Chapter 1 sample of our upcoming book

Beach-Ocean-Wave

Well friends, we’ve been working feverishly and furiously on the book.  Following is a sample of the first chapter, for your reading enjoyment.  We’ve included clips of a few of the sections.

We hope you enjoy it, and share it too!
 

Chapter 1 – Finding the Path
Sojourn, pt. 1

It’s raining cold, dark sheets on the windy road to the coastal surf town. I left as early as possible to get to the beach for sunrise. It’s 8 AM, but the sky is still dark with grey clouds and torrents of water. I pull up to Long beach to see if I want to get in the water before heading into town and warming myself up with one of the greatest gifts from the earth: a freshly brewed coffee.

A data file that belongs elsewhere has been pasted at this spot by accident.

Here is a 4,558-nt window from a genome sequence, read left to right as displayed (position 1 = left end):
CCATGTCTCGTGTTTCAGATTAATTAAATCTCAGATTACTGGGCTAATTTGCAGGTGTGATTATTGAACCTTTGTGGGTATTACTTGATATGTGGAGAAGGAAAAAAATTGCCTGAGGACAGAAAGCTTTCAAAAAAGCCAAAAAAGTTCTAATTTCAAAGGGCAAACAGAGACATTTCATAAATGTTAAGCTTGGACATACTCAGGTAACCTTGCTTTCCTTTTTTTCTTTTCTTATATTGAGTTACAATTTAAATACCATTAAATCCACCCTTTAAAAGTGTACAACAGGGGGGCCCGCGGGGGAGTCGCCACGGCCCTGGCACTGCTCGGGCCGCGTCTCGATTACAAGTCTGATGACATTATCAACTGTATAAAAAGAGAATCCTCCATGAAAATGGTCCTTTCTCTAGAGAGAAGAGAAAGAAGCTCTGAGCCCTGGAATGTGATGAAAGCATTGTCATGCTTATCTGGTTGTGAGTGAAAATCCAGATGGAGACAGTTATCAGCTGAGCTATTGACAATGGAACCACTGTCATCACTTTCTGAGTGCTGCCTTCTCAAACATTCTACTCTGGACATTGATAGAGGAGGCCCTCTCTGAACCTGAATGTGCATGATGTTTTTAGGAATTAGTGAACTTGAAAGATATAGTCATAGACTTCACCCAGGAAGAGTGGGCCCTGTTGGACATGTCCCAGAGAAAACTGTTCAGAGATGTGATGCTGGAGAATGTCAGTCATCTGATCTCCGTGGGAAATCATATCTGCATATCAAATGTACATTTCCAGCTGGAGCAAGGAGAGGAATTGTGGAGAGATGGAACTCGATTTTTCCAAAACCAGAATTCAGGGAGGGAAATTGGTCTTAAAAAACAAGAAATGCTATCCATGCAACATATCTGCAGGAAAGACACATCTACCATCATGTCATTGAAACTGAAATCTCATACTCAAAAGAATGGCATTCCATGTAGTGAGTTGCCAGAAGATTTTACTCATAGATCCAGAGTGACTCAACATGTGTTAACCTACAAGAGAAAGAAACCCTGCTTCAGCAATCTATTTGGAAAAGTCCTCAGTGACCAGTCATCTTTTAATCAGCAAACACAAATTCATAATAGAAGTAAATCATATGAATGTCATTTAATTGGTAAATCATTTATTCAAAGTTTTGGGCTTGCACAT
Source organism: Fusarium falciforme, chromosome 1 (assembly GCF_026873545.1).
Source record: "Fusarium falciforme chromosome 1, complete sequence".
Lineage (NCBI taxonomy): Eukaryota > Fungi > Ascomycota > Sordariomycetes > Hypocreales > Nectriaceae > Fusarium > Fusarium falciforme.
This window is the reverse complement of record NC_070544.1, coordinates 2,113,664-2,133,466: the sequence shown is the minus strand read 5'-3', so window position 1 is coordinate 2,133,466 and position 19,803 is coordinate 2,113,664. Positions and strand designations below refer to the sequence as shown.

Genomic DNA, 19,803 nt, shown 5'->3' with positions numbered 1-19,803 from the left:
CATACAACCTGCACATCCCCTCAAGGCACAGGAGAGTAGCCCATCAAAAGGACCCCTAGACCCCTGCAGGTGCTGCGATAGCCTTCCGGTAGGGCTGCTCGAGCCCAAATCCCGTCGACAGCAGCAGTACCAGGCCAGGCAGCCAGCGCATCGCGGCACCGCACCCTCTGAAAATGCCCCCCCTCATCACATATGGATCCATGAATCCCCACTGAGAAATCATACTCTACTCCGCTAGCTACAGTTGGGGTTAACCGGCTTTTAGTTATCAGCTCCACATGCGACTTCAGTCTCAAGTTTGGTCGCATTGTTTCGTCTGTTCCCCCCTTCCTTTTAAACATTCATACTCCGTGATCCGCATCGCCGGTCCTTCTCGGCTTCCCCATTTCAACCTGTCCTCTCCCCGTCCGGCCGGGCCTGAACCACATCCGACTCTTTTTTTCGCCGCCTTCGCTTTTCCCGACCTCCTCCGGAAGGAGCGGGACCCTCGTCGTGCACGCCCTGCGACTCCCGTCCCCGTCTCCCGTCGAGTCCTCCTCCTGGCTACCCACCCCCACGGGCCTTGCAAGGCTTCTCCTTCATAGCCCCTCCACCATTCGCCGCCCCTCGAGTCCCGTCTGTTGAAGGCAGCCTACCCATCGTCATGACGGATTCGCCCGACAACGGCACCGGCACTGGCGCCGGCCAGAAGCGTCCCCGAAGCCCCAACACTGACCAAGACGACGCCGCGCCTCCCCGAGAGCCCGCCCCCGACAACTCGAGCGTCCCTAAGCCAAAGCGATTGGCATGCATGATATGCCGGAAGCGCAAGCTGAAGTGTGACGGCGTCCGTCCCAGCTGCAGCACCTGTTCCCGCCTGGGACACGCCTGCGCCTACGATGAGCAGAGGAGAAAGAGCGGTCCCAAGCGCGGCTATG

The scene is a familiar one on the west coast of Canada: mountains of deep blue water crashing onto sandy and rocky beaches. Driftwood logs from the logging industry litter the coastline. Rain comes from all directions. Strong winds spray the tops off of the distant waves and help them keep from breaking. All in all, this morning is perfectly frightening.

The sound is violently calming. The universe moves these waves at its whim, pushing them against the sand and stone beaches of this once remote part of the world. I roll down my truck window to smell the air.  Salt floods my nostrils and refreshes my soul as the ions enter and play with my senses, pulling memories of past times in the ocean to the forefront of my mind. Continue reading